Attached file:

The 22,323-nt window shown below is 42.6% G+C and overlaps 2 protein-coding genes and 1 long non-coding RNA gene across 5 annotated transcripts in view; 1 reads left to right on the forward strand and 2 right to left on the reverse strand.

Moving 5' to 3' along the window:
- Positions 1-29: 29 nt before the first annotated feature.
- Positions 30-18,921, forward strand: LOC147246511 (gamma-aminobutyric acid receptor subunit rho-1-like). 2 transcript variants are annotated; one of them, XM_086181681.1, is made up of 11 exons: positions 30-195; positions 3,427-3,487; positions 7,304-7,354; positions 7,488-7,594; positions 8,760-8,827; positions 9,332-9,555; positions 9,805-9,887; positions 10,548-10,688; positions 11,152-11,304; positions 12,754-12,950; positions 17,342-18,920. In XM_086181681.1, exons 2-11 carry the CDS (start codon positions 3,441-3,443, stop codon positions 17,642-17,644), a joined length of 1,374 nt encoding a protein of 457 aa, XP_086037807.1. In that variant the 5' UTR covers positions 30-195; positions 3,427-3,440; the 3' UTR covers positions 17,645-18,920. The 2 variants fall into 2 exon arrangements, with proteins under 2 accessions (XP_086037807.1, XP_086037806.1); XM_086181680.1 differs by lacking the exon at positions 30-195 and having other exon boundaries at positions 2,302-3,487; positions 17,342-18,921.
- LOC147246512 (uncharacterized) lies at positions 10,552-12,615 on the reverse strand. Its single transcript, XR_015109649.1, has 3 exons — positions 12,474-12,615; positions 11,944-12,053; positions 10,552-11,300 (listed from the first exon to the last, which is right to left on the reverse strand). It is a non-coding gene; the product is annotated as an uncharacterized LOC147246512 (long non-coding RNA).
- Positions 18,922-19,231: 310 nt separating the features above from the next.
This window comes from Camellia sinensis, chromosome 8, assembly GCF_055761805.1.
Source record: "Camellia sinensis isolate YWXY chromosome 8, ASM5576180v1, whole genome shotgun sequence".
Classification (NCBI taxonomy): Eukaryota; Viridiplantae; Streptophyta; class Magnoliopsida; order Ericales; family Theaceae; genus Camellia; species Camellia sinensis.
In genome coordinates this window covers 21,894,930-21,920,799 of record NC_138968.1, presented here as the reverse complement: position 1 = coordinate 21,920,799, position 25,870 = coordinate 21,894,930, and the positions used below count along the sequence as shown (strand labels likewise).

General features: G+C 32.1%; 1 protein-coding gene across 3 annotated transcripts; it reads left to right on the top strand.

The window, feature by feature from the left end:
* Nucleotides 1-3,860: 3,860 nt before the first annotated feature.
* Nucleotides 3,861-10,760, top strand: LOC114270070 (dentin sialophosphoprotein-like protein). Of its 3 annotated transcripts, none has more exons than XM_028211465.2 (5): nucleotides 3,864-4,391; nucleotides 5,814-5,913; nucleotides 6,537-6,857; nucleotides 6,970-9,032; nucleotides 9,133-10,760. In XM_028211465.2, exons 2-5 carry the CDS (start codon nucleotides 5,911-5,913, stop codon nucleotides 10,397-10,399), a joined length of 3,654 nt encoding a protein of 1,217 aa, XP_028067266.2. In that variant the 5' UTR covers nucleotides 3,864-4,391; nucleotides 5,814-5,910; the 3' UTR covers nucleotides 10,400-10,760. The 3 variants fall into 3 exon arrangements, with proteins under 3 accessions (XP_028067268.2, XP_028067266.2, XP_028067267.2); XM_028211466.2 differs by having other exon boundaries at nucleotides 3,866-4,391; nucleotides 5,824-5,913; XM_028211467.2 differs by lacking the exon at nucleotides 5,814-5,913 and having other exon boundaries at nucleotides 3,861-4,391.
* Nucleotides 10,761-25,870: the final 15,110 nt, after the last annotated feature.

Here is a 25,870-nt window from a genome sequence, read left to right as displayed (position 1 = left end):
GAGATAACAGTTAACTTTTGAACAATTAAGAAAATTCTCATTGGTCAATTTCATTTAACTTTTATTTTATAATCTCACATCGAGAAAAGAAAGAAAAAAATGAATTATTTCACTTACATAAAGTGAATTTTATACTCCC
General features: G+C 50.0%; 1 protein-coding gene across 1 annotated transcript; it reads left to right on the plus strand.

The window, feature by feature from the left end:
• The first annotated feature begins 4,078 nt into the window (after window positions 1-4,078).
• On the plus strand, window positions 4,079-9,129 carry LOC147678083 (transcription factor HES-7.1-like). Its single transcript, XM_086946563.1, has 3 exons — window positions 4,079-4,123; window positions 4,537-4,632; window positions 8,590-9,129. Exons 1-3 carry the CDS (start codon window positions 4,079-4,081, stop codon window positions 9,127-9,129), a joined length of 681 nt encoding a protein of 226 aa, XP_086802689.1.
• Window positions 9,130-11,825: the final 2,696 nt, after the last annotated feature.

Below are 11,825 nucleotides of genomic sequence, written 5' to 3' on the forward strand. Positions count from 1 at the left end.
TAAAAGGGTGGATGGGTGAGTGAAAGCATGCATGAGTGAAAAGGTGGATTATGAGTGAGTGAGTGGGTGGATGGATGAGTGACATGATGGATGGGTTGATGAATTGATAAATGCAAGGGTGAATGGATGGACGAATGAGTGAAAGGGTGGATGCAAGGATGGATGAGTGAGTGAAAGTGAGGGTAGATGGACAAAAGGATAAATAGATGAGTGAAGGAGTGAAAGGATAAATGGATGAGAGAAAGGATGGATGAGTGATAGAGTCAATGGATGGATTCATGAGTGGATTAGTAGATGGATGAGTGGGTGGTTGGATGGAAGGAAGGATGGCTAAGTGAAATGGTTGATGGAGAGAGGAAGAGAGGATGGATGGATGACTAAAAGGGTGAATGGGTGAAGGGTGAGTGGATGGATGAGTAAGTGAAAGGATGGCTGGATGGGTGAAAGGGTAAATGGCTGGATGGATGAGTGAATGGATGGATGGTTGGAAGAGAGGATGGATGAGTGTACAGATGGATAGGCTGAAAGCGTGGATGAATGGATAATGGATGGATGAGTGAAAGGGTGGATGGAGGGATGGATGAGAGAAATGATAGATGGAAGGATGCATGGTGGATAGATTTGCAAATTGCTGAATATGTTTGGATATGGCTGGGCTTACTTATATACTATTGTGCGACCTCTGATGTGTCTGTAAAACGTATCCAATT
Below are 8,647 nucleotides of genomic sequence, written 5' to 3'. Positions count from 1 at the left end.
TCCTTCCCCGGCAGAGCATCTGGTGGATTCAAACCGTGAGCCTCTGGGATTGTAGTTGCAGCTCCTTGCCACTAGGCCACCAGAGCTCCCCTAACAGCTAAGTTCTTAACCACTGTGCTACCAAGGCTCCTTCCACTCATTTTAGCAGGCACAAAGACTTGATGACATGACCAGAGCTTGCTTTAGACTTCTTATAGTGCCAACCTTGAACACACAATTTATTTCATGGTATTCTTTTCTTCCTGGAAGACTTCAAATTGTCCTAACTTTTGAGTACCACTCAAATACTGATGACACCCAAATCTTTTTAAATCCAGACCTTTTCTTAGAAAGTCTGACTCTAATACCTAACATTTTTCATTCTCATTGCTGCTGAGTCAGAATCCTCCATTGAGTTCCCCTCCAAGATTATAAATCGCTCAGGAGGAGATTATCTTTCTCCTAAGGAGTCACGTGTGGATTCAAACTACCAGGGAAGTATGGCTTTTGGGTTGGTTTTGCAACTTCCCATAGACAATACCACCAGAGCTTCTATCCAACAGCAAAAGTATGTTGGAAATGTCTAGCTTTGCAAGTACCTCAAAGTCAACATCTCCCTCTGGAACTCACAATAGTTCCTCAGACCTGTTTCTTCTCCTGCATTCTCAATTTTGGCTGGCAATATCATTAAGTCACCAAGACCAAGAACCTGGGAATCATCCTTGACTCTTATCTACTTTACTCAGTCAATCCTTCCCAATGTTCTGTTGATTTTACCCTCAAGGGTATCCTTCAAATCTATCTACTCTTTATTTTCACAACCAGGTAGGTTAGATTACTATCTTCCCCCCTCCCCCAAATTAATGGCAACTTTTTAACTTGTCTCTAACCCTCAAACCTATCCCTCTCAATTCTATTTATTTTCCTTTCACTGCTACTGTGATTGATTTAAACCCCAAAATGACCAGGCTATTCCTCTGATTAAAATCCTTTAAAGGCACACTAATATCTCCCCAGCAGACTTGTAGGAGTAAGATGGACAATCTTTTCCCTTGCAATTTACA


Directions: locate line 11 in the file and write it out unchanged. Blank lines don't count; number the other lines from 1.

General features: G+C 32.1%; 1 protein-coding gene across 3 annotated transcripts; it reads left to right on the top strand.